Dong Country

After picking our visas, we had five days before our train left from Guilin. Instead of more rest we opted for a slightly more grueling option of heading west into Guizhou Province, one of the poorer provinces of China, but one of its most ethnically diverse. Five days would five us just enough time to visit one or two villages in the eastern part of the province, with alot of time spent on bad roads and even worse buses.

We ended up in the village of Zhaoxing, home to a community of Dong people. Although the village is not exactly off the beaten track, we only met a handful of tourists in our three days there. The Dong people are known as skilled carpenters, their homes are built entirely out of wood, without the use of nails. They are also known for their drum towers and wind and rain bridges, all made entirely of wood. Zhaoxing had numerous small bridges and five drumtowers, which serve as social and religious centres in the community. Homes are built closely together, making the village almost entirely pedestrianised, with multiple bridges crossing the small river that runs through it. No one in the village is decked out in colourful minority clothing, something here that seems to mainly exist for the benefit of tourists, although most still wear their hair in the traditional top knot, and the older villagers wear clothing made from their hand made fabric. The men smoke from long bamboo pipes. The most amazing thing about Zhaoxing was how much it was brimming with activity. All over the village, women mixed indigo dye, made from fermented indigo leaves transported from their fields. Swaths of fabric were hung to dry from balconies, or laid out in the fields. Once finished drying women flattened the fabric with large wooden mallets. As we walked into the surrounding hills we could still here the sound of dozens of hammers resounding through the village. Women sorted through freshly harvest cotton, carried baskets full of vegetables from their fields, washed clothes in the river, sewed and embroidered. Most of them work all day with their babies strapped to their backs. Men worked at wood carving and house building, several of which were going up in the booming village. And the older men weaved baskets, for carrying their knives, or catching rodents. At night we could here the local singing group practising next door. Two hours worthwhile walk away, uphill, is Tang'An, another beautiful Dong village. Off the main highway, it is smaller and quieter than neighbouring Zhaoxing, but no less lively. In the evening were treated to a performance, at the outdoor village theatre. Amazing that in such a small village that could assemble eighteen people with such great voices. The performance was only slightly marred by the smoking, horking, loudly talking Chinese tour group, which, having financed the performance, we felt we couldn't do much about. Although we spent more time riding the bus getting to Zhaoxing than visiting it, we felt that we were more than rewarded with a glimpse into the lives of its hardworking villagers.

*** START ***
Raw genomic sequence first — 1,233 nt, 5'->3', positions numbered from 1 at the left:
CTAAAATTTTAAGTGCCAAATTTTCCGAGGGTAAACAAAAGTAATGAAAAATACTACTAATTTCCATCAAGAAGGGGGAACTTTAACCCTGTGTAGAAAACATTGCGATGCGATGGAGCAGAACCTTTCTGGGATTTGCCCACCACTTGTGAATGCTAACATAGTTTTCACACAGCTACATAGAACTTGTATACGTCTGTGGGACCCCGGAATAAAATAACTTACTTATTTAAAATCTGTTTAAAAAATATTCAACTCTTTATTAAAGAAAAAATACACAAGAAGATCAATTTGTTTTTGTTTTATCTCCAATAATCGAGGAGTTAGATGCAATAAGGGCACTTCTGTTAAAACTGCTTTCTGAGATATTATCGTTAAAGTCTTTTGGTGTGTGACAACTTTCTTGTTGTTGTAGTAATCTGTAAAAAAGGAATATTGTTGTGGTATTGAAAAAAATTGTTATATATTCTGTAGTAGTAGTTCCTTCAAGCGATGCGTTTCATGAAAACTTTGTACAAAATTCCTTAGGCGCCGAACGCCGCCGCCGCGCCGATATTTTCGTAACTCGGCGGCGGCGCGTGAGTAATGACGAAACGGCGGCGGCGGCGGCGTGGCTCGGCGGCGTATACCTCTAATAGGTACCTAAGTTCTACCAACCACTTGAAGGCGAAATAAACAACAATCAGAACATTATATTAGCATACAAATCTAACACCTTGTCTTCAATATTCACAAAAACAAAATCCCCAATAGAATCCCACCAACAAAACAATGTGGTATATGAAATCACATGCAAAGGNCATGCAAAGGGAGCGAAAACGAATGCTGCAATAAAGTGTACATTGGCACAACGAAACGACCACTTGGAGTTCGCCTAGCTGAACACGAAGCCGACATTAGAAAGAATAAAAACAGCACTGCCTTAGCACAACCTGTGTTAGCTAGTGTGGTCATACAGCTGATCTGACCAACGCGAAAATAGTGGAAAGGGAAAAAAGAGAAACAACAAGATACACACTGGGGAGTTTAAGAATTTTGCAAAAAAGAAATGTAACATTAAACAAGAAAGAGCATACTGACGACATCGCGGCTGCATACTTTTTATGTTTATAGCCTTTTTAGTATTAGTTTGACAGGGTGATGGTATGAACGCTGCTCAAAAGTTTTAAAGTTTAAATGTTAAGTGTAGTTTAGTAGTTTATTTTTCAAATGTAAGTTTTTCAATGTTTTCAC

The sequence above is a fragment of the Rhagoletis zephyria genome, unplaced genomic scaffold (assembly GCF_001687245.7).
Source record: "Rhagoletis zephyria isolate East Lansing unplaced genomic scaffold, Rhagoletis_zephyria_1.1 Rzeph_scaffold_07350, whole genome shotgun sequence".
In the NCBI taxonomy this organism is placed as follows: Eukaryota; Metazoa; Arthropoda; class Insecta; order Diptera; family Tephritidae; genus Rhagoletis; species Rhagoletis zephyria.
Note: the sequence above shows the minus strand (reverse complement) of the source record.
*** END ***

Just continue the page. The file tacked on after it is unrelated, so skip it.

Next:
1 comment:

mom said...

This looks like a very happy society. We could all learn from them.